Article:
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Tough Day For Spector At His Murder Trial

Phil Spector's murder trial finally brought the jury to the moment of actress Lana Clarkson's death when his driver calmly testified that he heard a "pow" as he waited outside the record producer's mansion.

Spector then stepped out of his home with a gun in his hand and said, "I think I killed somebody," the driver, Adriano De Souza, told the jury Tuesday.

De Souza said, when he asked what happened, Spector shrugged and De Souza then looked past him into the foyer.

"I saw the legs of the lady," the driver said. "I stepped inside and I saw the blood on her face."

CBS News correspondent Sandra Hughes says De Souza may be the trial's most important witness.

De Souza said he drove Spector around on a night on the town in which Spector persuaded Clarkson to come home with him. The driver said he then waited in a car for two hours outside the suburban "castle" until about 5 a.m., when he heard the sound and saw the producer.

Standing up in the witness box, De Souza showed how Spector held the pistol in his right hand against his body.

"I saw a little bit of blood on this finger," the witness said, extending his right index finger.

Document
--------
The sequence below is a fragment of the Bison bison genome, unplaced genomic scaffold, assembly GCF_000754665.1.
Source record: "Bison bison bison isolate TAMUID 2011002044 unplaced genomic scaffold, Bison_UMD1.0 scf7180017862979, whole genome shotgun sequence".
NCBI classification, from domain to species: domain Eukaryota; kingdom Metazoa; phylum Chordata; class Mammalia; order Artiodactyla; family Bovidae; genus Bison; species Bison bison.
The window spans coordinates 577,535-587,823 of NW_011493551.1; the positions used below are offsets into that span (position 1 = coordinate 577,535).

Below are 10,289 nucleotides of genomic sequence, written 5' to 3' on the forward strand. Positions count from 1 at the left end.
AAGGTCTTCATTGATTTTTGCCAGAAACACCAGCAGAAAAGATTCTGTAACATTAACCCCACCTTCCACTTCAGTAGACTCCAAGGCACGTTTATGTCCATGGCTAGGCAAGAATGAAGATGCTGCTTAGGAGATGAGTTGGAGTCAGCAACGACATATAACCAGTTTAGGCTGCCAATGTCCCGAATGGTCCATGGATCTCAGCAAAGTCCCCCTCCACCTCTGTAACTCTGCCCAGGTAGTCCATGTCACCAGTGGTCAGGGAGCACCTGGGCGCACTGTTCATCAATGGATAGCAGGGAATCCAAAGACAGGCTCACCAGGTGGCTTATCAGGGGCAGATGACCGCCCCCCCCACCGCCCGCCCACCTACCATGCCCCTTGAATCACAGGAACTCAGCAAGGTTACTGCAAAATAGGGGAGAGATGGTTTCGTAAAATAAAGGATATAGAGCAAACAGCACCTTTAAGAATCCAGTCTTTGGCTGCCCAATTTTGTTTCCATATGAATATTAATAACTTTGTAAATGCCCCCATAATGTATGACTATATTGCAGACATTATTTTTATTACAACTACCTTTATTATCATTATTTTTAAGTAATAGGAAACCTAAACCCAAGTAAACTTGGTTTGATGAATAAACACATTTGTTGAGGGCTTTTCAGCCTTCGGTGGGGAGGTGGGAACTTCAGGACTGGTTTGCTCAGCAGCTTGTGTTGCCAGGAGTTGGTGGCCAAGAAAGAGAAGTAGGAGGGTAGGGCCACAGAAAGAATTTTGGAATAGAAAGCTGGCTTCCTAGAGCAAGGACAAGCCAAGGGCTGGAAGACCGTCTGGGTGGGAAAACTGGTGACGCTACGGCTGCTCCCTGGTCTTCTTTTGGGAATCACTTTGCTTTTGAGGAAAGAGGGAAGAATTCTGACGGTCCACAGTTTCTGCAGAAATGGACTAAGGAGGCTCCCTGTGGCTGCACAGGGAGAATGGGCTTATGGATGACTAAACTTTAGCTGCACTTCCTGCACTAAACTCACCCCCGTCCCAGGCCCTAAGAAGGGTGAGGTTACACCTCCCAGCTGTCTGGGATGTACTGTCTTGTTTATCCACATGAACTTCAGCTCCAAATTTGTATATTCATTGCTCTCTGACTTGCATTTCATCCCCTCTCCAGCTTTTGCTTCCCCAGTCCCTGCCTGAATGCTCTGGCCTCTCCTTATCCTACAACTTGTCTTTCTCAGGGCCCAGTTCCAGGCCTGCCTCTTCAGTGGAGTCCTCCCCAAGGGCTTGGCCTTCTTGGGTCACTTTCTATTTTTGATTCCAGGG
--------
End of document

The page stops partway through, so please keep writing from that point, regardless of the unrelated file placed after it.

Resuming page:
Photos: Phil Spector Trial
Clarkson died immediately from a bullet fired from a gun inside her mouth. The defense claims she killed herself.

De Souza was to continue testifying Wednesday. The defense was expected to contend through cross-examination that De Souza had been napping and didn't actually understand what Spector said to him.

De Souza spoke in accented English and was asked several times by prosecutor Alan Jackson whether he had been able to fully understand Spector. The Brazilian-born driver said he had no problem understanding him.

Earlier, witnesses told how Spector ordered a series of drinks during the night on the town that began on the evening of Feb. 2, 2003, and ended in the early hours of Feb. 3. He met Clarkson at the House of Blues on the Sunset Strip, where she was a hostess guarding the entrance to a VIP room.

De Souza described how Spector had gone out with several women that night and made stops at four restaurants and bars. He testified that Spector eventually smelled of alcohol and appeared drunk.

Correspondent Hughes points out that prosecutors have already put on several female witnesses who testified that, when drunk, Spector had pulled out guns and threatened them. The prosecutors are trying to prove Clarkson's death fits Spector's pattern of behavior.

Spector rose to fame in the 1960s and '70s, changing rock music with what became known as the "Wall of Sound" recording technique. Clarkson was best known for a role in the 1985 film "Barbarian Queen."

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